The licorice plant, Glycyrrhiza Glabra, is a green, leafy herb that produces purple flowers. Native to parts of Asia, Europe, and India, the licorice plant has become as well known for its health benefits as for its flowers. So what can licorice do for you? Let’s take a look.
Health Benefits of Licorice Root
There are 4 primary ways licorice root can benefit your body.
1. Gastrointestinal Health
Licorice root is thought to be helpful for relieving all sorts of gastrointestinal issues.  Some evidence suggests that licorice root extract can aid with symptoms of functional dyspepsia, a common condition that creates digestive discomfort in the area around the ribs.  For those living with something more severe, such as peptic ulcer disease, research suggests that the herb could be effective against ulcer-causing bacteria. 
Women considering hormone replacement therapy (HRT) may want to look at licorice root instead.  This is important, because HRT does carry an increased risk for cancer, cardiovascular concerns, and stroke. Recent studies have also suggested that licorice root extract was helpful at reducing
the number and duration of hot flashes.  
3. Immune System
Some research indicates that licorice root has specific immune-supporting properties. Perhaps even with regard to the production T-cells.   Licorice may also stimulate the production of interferon, a key component in the body’s ability to fight harmful organisms.  
4. Harmful Organisms
Licorice itself has also long been known for its benefits against certain types of harmful organisms.  Some research suggests that the antioxidants in licorice explain some of the organism-fighting abilities of the plant.  Evidence also points to the plant’s effectiveness against harmful organisms that affect dental health, citing the importance of gargling with a solution containing licorice every day following regular teeth brushing.  While licorice shows promise, it should only be relied upon as a supplementary approach to an overall hygienic lifestyle.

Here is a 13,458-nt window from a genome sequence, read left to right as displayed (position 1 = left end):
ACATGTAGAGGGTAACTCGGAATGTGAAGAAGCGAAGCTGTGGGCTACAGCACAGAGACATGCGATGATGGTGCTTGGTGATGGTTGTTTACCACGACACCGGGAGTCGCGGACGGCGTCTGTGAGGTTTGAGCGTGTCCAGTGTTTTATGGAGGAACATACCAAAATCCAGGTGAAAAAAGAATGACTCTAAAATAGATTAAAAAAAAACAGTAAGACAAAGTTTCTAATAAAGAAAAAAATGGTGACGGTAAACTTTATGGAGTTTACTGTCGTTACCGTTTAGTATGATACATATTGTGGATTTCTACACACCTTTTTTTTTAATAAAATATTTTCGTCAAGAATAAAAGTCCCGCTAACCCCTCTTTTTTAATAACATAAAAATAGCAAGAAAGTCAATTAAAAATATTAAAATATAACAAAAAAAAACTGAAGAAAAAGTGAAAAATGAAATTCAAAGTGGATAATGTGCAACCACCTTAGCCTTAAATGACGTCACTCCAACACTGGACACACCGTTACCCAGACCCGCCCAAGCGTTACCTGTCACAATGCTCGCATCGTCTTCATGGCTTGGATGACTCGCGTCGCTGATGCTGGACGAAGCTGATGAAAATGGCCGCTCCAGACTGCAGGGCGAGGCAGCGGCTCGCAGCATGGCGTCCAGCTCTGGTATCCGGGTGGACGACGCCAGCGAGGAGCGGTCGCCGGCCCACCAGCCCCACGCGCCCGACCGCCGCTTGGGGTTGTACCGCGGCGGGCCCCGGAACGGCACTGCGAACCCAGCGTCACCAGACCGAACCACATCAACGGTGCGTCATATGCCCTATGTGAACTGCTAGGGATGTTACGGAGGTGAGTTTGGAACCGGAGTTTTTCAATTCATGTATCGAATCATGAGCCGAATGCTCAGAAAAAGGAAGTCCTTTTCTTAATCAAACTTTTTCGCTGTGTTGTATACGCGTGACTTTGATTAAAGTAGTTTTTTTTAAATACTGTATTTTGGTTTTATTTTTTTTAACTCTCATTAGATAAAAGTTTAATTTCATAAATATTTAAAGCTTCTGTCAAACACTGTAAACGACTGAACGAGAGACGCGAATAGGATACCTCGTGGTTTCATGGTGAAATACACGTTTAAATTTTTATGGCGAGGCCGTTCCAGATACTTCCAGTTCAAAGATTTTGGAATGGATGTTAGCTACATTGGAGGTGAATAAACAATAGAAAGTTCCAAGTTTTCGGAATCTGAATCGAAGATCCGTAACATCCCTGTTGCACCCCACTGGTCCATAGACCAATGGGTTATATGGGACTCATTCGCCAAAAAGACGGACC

Additional Licorice Root Benefits
In addition to the health benefits of licorice root listed above, there’s also evidence to suggest other health benefits. For instance, licorice root could help a sore throat or even soothe red, irritated skin. 
Side Effects and Usage
While licorice is a tremendous herb, it does contain a component called glycyrrhizin, which actually contributes to its sweetness. Large amounts of glycyrrhizin can lead to a condition called pseudoaldosteronism, “which can cause a person to become overly sensitive to a hormone in the adrenal cortex” and “can lead to headaches, fatigue, high blood pressure, and even heart attacks.”  To avoid these and other side effects, make a point to speak with a healthcare professional before adding a significant amount of licorice root to your diet or taking a licorice supplement.
Taking Licorice Yourself
Licorice is a great source of nutrition; it’s no wonder the herb is so popular. If you could benefit from adding licorice root to your diet, I recommend Candida Balance. Candida Balance is an all-natural, vegan-friendly formula that contains licorice root and was created to support normal fungal organism and yeast balance. It’s a great way to defend your body from the risks associated with such invaders!
- University of Maryland Medical Center. Licorice.
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- Hajirahimkhan, A. et al. Evaluation of Estrogenic Activity of Licorice Species in Comparison with Hops Used in Botanicals for Menopausal Symptoms. PLOS ONE.
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- Mahboubeh Irani, et al.Leaves Antimicrobial Activity of Glycyrrhiza glabra L. Iran J Pharm Res. 2010 Autumn; 9(4): 425-428.
- Rasha H. Bassyouni, et al. Antimicrobial potential of licorice: Leaves versus roots. African Journal of Microbiology Research Vol. 6(49). 2012.
- Toshio Fukai, et al.Antimicrobial activity of licorice flavonoids against methicillin-resistant Staphylococcus aureus. Fitoterapia. 2002;73(6):536-539.
- Sug-Joon Ahn.The antimicrobial effects of deglycyrrhizinated licorice root extract on Streptococcus mutans UA159 in both planktonic and biofilm cultures. Anaerobe. 2012;18(6):590-596.
- Graf, J. Herbal Anti-Inflammatory Agents for Skin Disease. Department of Dermatology, New York University Medical Center, New York, USA.
- Bruno Sontia PhD, Jan Mooney RN, Lise Gaudet RN and, Rhian M. Touyz MD, PhD Pseudohyperaldosteronism, Liquorice, and Hypertension.10 (2).
†Results may vary. Information and statements made are for education purposes and are not intended to replace the advice of your doctor. If you have a severe medical condition or health concern, see your physician.